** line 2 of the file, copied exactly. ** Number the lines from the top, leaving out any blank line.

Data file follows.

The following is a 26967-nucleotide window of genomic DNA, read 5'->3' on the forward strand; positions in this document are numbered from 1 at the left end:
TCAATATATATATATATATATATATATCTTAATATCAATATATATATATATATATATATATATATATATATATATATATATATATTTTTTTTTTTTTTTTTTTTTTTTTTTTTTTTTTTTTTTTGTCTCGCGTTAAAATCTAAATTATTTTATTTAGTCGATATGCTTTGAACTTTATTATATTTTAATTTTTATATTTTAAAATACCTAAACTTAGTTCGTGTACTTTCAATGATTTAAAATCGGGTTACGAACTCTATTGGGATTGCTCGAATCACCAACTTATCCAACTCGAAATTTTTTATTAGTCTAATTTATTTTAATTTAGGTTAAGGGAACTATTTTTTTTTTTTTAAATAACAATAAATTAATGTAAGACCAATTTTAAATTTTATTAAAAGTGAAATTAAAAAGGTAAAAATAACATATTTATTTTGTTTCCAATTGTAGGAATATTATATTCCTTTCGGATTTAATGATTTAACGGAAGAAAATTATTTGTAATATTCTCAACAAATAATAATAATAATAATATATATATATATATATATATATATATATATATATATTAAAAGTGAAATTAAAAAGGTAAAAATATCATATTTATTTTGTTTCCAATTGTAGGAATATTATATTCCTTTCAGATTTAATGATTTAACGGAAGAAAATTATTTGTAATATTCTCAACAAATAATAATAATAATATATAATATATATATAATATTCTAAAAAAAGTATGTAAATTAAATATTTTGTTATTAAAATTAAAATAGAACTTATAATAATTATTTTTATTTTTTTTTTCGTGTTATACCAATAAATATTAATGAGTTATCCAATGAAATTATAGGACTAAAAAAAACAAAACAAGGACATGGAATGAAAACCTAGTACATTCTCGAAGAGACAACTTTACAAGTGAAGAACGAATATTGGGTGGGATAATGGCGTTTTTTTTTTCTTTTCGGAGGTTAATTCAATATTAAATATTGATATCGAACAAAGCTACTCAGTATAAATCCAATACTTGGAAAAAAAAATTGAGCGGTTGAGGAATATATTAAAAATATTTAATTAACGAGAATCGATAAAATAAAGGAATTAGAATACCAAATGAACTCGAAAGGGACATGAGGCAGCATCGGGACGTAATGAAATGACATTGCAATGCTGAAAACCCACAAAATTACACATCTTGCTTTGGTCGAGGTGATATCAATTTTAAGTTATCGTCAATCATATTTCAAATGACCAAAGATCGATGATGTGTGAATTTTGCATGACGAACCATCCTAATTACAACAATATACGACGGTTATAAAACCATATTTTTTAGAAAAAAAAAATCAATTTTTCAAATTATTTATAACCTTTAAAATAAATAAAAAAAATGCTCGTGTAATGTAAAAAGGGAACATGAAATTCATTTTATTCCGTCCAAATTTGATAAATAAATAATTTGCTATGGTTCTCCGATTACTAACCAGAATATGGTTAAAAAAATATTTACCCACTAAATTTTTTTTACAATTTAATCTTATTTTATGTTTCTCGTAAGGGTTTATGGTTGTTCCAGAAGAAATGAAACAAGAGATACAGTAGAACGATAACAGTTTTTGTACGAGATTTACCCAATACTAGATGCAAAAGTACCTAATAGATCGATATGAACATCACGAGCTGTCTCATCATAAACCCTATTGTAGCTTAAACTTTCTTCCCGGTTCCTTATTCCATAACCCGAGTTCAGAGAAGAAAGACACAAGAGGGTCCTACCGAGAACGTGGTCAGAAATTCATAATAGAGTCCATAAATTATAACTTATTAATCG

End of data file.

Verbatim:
TCAATATATATATATATATATATATATCTTAATATCAATATATATATATATATATATATATATATATATATATATATATATATATTTTTTTTTTTTTTTTTTTTTTTTTTTTTTTTTTTTTTTTGTCTCGCGTTAAAATCTAAATTATTTTATTTAGTCGATATGCTTTGAACTTTATTATATTTTAATTTTTATATTTTAAAATACCTAAACTTAGTTCGTGTACTTTCAATGATTTAAAATCGGGTTACGAACTCTATTGGGATTGCTCGAATCACCAACTTATCCAACTCGAAATTTTTTATTAGTCTAATTTATTTTAATTTAGGTTAAGGGAACTATTTTTTTTTTTTTAAATAACAATAAATTAATGTAAGACCAATTTTAAATTTTATTAAAAGTGAAATTAAAAAGGTAAAAATAACATATTTATTTTGTTTCCAATTGTAGGAATATTATATTCCTTTCGGATTTAATGATTTAACGGAAGAAAATTATTTGTAATATTCTCAACAAATAATAATAATAATAATATATATATATATATATATATATATATATATATATATTAAAAGTGAAATTAAAAAGGTAAAAATATCATATTTATTTTGTTTCCAATTGTAGGAATATTATATTCCTTTCAGATTTAATGATTTAACGGAAGAAAATTATTTGTAATATTCTCAACAAATAATAATAATAATATATAATATATATATAATATTCTAAAAAAAGTATGTAAATTAAATATTTTGTTATTAAAATTAAAATAGAACTTATAATAATTATTTTTATTTTTTTTTTCGTGTTATACCAATAAATATTAATGAGTTATCCAATGAAATTATAGGACTAAAAAAAACAAAACAAGGACATGGAATGAAAACCTAGTACATTCTCGAAGAGACAACTTTACAAGTGAAGAACGAATATTGGGTGGGATAATGGCGTTTTTTTTTTCTTTTCGGAGGTTAATTCAATATTAAATATTGATATCGAACAAAGCTACTCAGTATAAATCCAATACTTGGAAAAAAAAATTGAGCGGTTGAGGAATATATTAAAAATATTTAATTAACGAGAATCGATAAAATAAAGGAATTAGAATACCAAATGAACTCGAAAGGGACATGAGGCAGCATCGGGACGTAATGAAATGACATTGCAATGCTGAAAACCCACAAAATTACACATCTTGCTTTGGTCGAGGTGATATCAATTTTAAGTTATCGTCAATCATATTTCAAATGACCAAAGATCGATGATGTGTGAATTTTGCATGACGAACCATCCTAATTACAACAATATACGACGGTTATAAAACCATATTTTTTAGAAAAAAAAAATCAATTTTTCAAATTATTTATAACCTTTAAAATAAATAAAAAAAATGCTCGTGTAATGTAAAAAGGGAACATGAAATTCATTTTATTCCGTCCAAATTTGATAAATAAATAATTTGCTATGGTTCTCCGATTACTAACCAGAATATGGTTAAAAAAATATTTACCCACTAAATTTTTTTTACAATTTAATCTTATTTTATGTTTCTCGTAAGGGTTTATGGTTGTTCCAGAAGAAATGAAACAAGAGATACAGTAGAACGATAACAGTTTTTGTACGAGATTTACCCAATACTAGATGCAAAAGTACCTAATAGATCGATATGAACATCACGAGCTGTCTCATCATAAACCCTATTGTAGCTTAAACTTTCTTCCCGGTTCCTTATTCCATAACCCGAGTTCAGAGAAGAAAGACACAAGAGGGTCCTACCGAGAACGTGGTCAGAAATTCATAATAGAGTCCATAAATTATAACTTATTAATCG